🎦 Singin' in the Rain full movie HD download (Stanley Donen, Gene Kelly) - Romance, Comedy, Musical. 🎬
Singin' in the Rain
Romance, Comedy, Musical
IMDB rating:
Stanley Donen, Gene Kelly
Donald O'Connor as Cosmo Brown
Debbie Reynolds as Kathy Selden
Jean Hagen as Lina Lamont
Millard Mitchell as R.F. Simpson
Cyd Charisse as Dancer
Douglas Fowley as Roscoe Dexter
Rita Moreno as Zelda Zanders
Storyline: In 1927, Don Lockwood and Lina Lamont are a famous on-screen romantic pair. Lina, however, mistakes the on-screen romance for real love. Don has worked hard to get where he is today, with his former partner Cosmo. When Don and Lina's latest film is transformed into a musical, Don has the perfect voice for the songs. But Lina - well, even with the best efforts of a diction coach, they still decide to dub over her voice. Kathy Selden is brought in, an aspiring actress, and while she is working on the movie, Don falls in love with her. Will Kathy continue to "aspire", or will she get the break she deserves ?
Type Resolution File Size Codec Bitrate Format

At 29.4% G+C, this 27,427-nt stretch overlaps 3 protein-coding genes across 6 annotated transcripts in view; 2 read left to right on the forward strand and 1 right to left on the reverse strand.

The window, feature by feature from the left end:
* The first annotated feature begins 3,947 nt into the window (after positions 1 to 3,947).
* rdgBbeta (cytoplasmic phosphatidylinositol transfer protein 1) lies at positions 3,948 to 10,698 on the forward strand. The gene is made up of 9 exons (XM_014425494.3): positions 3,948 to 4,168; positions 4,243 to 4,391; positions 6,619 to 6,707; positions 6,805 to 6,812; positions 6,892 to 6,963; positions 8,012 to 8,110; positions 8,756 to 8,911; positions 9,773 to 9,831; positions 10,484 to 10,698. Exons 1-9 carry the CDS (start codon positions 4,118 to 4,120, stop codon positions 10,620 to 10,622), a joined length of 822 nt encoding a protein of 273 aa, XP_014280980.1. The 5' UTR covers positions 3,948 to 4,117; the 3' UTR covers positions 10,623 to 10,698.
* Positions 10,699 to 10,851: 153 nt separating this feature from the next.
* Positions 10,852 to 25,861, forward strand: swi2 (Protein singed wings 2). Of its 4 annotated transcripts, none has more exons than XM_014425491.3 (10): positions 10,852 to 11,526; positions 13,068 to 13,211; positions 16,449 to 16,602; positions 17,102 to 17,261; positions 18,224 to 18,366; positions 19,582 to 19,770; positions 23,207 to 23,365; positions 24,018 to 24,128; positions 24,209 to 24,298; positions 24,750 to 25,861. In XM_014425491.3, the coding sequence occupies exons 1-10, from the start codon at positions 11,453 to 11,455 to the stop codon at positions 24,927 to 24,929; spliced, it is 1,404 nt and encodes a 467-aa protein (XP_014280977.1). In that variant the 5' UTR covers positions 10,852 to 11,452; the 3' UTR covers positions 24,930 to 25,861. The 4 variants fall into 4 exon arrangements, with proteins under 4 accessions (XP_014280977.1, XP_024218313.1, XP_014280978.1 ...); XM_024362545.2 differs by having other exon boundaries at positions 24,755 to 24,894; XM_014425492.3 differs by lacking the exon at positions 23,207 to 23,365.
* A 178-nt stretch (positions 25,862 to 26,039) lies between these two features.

1080p 1440x1080 px 7490 Mb h264 192 Kbps mkv Download
DVD-rip 960x720 px 4474 Mb h264 128 Kbps mkv Download
What a glorious feeling!...
OK, after commenting on many of the great films that I liked very much, I figure it's about time to comment on one of the films that I truly love... "Singin' in the Rain".... I just adore the hell out of this film. There are only a few movies out there that can truly transcend any and all boundries, and make even the most depressed person joyful... Singin' in the Rain is one of them.

This film is pure magic. In today's teenage-dominated film industry audiences seem to want more of an adrenaline-pumping, special effect-driven thrill ride instead of a film like this which is true cinema art. It communicates feelings of joy instead of mindless heart-pumping action. Today's films are not art... they are mass-produced moneymakers that attempt to give you nothing more than a rollercoaster-like experience. No substance to them at all...

But back to the film, the performances are phenomenal! Gene is always great and is the true entertainer. In the famous 15 minute Broadway finale Gene combines three art forms into one (Song, Dance, & Film) to communicate the story of the aspiring actor who comes to Broadway without using one line of (spoken) diologue. This scene should also be noted as quite possibly the most beautiful use of technicolor ever committed to celluloid.